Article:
Left Shark Lawsuit: Copyright Ownership of Super Bowl XLIX’s True MVP

February 19, 2015

The Super Bowl is popular for a variety of reasons – football, commercials, and the halftime show. What was most talked about after this year’s halftime show may not have been Missy Elliott’s surprise appearance, but Katy Perry’s fantastically awkward, uncoordinated, backup-dancing shark.
“Left Shark” became nothing short of an overnight sensation. It was instantly the topic of Internet conversations, memes, and even landed its own satirical story in The New Yorker. Unfortunately, this fun was short-lived once a vendor, Fernando Sosa, was served a cease-and-desist letter from Perry’s legal representatives, demanding he stop selling figurines of Left Shark. The letter asserted that the sale and display of Left Shark figurines “infringe[] on [Perry’s] exclusive rights in numerous ways,” and demanded he immediately stop selling the figurine, turn over all figurines in his possession, and provide a complete accounting record of the products.
Sosa is an Orlando-based designer who sells pop-culture and political-themed items through Shapeways, an on-demand 3D printing company. Sosa, like many others, sought to capitalize on Left Shark’s fifteen-minutes of fame and produced Left Shark figurines that he was selling online for just $24.99 (now $26.99). Initially after receiving Perry’s letter, Sosa planned to abide by the order and stated that,

“it looks like dictators and world leaders like Putin and Kim Jong Un or Chris Christie are much easier to deal with.”

He even told CNBC that he offered to pay royalties but was refused. However, after retaining Professor Christopher Jon Sprigman from New York University School of Law, Sosa decided to fire back at Perry’s team.
Sprigman’s response to Perry’s cease-and-desist letter questioned the basis with which Perry was asserting her copyright ownership. Sprigman began by questioning the notion that the costume was even copyrightable because of federal court decisions holding that generally, costumes are not subject to copyrights. Next, Sprigman attacked the basis with which Perry owned the alleged copyright to the costume, citing Perry’s own statements in an interview about the then-upcoming Super Bowl halftime performance. In the interview, Perry contrasted her typical shows where she is in charge to the NFL-regulated halftime performance where she stated, “I have to report to somebody. So I am no longer the boss; I have to relinquish that control.”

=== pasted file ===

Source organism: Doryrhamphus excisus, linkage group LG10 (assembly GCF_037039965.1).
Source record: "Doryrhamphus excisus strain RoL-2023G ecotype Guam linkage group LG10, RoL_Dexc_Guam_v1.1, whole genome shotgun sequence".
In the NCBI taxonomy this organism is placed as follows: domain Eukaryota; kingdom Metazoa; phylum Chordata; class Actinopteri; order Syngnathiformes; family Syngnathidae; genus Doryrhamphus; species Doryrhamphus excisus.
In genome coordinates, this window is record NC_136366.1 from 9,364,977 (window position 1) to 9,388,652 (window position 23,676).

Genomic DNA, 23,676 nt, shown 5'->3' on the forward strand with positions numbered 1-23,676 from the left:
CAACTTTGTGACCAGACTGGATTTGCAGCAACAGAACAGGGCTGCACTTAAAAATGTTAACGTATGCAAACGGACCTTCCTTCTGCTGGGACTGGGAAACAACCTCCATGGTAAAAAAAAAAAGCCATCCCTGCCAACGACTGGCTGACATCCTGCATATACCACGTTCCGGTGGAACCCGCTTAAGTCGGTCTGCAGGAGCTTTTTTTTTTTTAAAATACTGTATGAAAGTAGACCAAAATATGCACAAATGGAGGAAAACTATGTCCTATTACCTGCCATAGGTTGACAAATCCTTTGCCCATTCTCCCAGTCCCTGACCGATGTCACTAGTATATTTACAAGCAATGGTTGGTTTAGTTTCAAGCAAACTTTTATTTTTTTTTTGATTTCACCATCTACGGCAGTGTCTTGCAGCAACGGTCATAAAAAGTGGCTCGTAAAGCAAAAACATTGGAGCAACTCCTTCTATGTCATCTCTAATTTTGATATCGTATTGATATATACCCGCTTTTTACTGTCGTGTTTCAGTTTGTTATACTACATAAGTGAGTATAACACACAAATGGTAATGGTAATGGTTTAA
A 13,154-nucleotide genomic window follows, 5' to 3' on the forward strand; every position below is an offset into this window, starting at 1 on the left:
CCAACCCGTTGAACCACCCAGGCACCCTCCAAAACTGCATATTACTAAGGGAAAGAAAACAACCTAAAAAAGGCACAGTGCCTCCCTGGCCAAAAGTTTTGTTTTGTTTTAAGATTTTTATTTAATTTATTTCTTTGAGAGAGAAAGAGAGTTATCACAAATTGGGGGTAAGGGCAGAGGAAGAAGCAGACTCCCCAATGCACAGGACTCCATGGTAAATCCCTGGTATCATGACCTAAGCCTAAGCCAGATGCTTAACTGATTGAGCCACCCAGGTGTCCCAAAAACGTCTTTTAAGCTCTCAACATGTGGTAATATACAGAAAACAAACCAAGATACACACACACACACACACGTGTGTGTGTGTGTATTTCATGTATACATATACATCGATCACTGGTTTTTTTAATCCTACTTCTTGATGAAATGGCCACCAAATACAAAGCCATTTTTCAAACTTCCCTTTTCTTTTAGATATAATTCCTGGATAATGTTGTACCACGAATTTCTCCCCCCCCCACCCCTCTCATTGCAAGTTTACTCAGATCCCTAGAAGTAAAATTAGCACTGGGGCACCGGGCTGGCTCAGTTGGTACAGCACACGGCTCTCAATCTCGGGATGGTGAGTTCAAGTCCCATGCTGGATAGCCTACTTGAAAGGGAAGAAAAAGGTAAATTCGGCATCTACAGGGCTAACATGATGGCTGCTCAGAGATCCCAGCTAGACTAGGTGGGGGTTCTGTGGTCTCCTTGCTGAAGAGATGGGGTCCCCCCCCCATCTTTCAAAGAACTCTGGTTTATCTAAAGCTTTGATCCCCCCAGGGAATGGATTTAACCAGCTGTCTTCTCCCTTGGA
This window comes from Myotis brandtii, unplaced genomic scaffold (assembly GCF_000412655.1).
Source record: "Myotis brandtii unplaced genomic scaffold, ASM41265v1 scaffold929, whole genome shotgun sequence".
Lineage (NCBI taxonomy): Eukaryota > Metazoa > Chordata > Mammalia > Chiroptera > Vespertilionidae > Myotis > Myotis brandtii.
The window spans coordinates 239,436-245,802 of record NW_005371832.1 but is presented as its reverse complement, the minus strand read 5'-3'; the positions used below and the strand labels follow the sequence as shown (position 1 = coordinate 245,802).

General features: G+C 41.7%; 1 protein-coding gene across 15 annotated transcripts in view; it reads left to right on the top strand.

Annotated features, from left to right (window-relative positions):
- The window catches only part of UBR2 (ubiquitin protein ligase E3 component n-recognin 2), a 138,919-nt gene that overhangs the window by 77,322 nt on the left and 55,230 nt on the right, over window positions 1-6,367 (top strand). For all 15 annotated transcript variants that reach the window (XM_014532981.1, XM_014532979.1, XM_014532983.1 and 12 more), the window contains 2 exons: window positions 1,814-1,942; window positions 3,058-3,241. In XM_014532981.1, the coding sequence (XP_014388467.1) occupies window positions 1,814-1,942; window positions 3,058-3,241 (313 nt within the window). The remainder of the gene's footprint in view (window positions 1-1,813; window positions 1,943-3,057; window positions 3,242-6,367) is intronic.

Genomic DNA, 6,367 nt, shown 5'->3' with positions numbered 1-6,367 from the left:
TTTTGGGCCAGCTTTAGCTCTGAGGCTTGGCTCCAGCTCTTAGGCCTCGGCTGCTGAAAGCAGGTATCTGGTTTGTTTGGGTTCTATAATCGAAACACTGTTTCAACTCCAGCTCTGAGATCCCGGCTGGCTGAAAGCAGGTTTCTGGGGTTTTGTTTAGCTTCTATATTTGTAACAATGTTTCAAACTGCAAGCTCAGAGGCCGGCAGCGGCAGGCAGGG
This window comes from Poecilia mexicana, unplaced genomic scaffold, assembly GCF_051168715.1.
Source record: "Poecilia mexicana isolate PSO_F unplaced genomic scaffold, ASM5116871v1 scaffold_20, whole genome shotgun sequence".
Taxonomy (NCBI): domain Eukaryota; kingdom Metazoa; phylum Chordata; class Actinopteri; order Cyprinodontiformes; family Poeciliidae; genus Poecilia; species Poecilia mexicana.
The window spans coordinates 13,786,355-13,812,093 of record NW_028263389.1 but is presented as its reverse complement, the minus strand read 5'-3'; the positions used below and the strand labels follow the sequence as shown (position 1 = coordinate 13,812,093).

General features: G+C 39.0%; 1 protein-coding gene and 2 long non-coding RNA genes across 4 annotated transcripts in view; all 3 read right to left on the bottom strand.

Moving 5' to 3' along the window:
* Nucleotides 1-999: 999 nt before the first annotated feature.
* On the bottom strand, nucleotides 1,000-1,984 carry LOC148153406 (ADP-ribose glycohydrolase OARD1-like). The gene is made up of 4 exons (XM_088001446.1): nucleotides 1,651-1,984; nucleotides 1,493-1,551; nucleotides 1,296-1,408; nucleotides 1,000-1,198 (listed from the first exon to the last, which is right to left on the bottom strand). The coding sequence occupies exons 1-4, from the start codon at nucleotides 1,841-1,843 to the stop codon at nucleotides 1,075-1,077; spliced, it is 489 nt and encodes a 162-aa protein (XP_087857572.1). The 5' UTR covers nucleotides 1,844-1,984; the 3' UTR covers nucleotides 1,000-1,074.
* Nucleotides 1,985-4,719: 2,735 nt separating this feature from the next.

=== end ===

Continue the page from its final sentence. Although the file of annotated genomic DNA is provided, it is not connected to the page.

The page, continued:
Unless Perry drops her claims or Sosa obeys the cease-and-desist letter, we’re at a standstill and have some copyright issues to resolve.
The first issue is whether Left Shark’s costume is copyrightable. Sprigman’s letter asserts that it likely won’t be, but Santa Clara law professor and copyright expert Eric Goldman isn’t as convinced. In order for a work to be copyrighted it must be an expression, mere ideas are not copyrightable. The key to this expression/idea distinction here is whether the work is distinctive. If Left Shark is so popular as to have sparked such a following, Goldman points to that as a distinctive quality sufficient for copyrightability.
If Left Shark’s costume is copyrightable, the next issue is who owns the copyright? This raises issues of who designed it and whether they designed it as a work for hire. Or, if the design was based off of something already in the public domain, it may not be Perry’s right to enforce a copyright at all.
Finally, Goldman noted that this case brings up a novel issue of whether a 3D printing company can be held liable for the infringement of its users. Current federal law provides a safe harbor for websites that provide services for users to publish their own works, such as YouTube. But here the products are physical rather than virtual, so could (and should) such providers be held liable to infringing acts of their users?
We’re all lucky enough to have enjoyed the Left Shark’s Super Bowl XLIX dancing and the entertainment will surely continue throughout this legal battle over copyrights.